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‘I will be all in on everything:' New Orleans confirms Anne Kirkpatrick as PD superintendent

“I want to assure the residents of this wonderful city that I am now a part of your community. This is my home,” Kirkpatrick said


Kirkpatrick, 64, won over Cantrell following a national search.

The Times-Picayune/The New Orleans Advocate

By Ben Myers
The Times-Picayune | The New Orleans Advocate

NEW ORLEANS — After a contentious search of nearly a year, former Oakland police chief Anne Kirkpatrick was confirmed on Thursday as the next superintendent of the New Orleans Police Department with a mandate to build back the dwindling force and bring down violent crime.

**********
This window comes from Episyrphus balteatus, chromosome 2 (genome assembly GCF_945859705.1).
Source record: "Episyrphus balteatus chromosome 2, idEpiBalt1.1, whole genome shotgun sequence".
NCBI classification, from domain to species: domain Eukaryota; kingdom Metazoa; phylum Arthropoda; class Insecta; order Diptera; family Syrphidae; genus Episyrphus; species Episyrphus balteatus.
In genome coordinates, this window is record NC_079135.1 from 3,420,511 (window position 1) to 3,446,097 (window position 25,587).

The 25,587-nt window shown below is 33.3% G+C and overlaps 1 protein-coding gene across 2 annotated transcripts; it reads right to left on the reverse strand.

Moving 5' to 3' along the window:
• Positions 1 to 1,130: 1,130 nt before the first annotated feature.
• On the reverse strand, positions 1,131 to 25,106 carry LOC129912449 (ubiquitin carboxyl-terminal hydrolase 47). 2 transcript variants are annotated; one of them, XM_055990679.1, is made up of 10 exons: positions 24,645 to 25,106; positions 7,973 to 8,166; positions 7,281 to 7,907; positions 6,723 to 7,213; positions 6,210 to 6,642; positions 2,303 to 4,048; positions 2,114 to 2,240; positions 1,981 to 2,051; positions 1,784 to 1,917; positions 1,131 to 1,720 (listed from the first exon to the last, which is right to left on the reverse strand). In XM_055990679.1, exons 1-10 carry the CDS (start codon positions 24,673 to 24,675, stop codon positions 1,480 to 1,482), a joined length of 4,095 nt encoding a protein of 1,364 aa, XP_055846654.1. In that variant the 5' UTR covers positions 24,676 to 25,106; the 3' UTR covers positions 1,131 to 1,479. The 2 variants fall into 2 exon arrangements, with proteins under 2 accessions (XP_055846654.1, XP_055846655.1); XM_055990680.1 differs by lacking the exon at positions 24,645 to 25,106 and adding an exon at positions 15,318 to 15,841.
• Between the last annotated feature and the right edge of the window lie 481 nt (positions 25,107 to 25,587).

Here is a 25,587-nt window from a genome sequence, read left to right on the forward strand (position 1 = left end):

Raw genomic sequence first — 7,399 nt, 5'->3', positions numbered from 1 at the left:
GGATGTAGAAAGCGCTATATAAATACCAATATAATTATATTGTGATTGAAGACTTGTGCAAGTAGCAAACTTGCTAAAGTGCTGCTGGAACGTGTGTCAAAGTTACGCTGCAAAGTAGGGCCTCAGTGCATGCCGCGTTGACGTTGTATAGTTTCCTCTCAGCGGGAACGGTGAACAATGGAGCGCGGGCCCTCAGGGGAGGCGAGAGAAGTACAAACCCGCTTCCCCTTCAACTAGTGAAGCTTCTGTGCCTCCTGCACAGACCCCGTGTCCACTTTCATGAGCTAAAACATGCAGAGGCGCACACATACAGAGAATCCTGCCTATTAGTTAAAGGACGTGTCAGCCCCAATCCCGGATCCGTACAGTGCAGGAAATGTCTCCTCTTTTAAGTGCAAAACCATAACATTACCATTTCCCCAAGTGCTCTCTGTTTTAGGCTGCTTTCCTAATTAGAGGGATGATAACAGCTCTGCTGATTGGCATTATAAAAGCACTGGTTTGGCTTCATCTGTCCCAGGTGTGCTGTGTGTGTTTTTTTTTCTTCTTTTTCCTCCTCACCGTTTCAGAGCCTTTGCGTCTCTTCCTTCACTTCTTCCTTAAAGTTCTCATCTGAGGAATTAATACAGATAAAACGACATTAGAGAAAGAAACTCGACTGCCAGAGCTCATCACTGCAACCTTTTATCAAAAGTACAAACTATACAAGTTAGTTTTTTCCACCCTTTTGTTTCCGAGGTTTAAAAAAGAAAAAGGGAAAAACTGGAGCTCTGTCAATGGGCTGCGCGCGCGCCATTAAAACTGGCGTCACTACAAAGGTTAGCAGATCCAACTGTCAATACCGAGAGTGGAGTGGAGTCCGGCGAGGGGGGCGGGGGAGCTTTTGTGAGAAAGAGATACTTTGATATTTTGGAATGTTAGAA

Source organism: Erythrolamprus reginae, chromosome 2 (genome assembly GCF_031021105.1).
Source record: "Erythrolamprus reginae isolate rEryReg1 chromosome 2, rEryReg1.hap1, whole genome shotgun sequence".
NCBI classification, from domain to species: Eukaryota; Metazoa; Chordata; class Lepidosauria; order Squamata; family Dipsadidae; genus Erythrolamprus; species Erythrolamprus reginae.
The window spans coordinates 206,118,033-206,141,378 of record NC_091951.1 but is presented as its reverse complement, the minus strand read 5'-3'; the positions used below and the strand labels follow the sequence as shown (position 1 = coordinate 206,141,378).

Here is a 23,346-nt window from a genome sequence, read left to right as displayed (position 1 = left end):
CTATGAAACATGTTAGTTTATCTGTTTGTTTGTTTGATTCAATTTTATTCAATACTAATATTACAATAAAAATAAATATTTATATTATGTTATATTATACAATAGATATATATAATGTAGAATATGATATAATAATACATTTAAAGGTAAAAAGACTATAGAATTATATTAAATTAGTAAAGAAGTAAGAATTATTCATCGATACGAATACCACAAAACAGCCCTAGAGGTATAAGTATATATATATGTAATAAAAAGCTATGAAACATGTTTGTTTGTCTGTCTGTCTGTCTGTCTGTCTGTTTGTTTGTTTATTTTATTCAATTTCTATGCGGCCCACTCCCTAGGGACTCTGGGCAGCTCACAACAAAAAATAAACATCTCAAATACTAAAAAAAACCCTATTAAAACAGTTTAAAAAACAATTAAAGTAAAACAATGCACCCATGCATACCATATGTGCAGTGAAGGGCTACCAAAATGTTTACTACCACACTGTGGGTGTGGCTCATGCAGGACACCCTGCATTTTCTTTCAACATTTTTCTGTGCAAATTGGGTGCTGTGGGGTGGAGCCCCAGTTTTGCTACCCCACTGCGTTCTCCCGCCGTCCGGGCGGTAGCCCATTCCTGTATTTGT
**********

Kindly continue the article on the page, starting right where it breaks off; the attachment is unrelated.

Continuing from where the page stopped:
The City Council voted 6-1 to approve Mayor LaToya Cantrell’s pick to permanently replace Shaun Ferguson, who retired in December.

Kirkpatrick, 64, won over Cantrell following a national search that seemed destined to install NOPD veteran Michelle Woodfork, who served as interim chief, into the top job. But it was Kirkpatrick’s experience serving as head of other police departments that ultimately earned her the nod.

With two years left in Cantrell’s second term, Kirkpatrick has a potentially short window to demonstrate success. She’s tasked with boosting the size of the force, which has fewer officers than it’s had in decades, and improving on a recent trend of falling violent crime after it surged over the past two years. She’ll also be operating under the decade-old federal consent decree.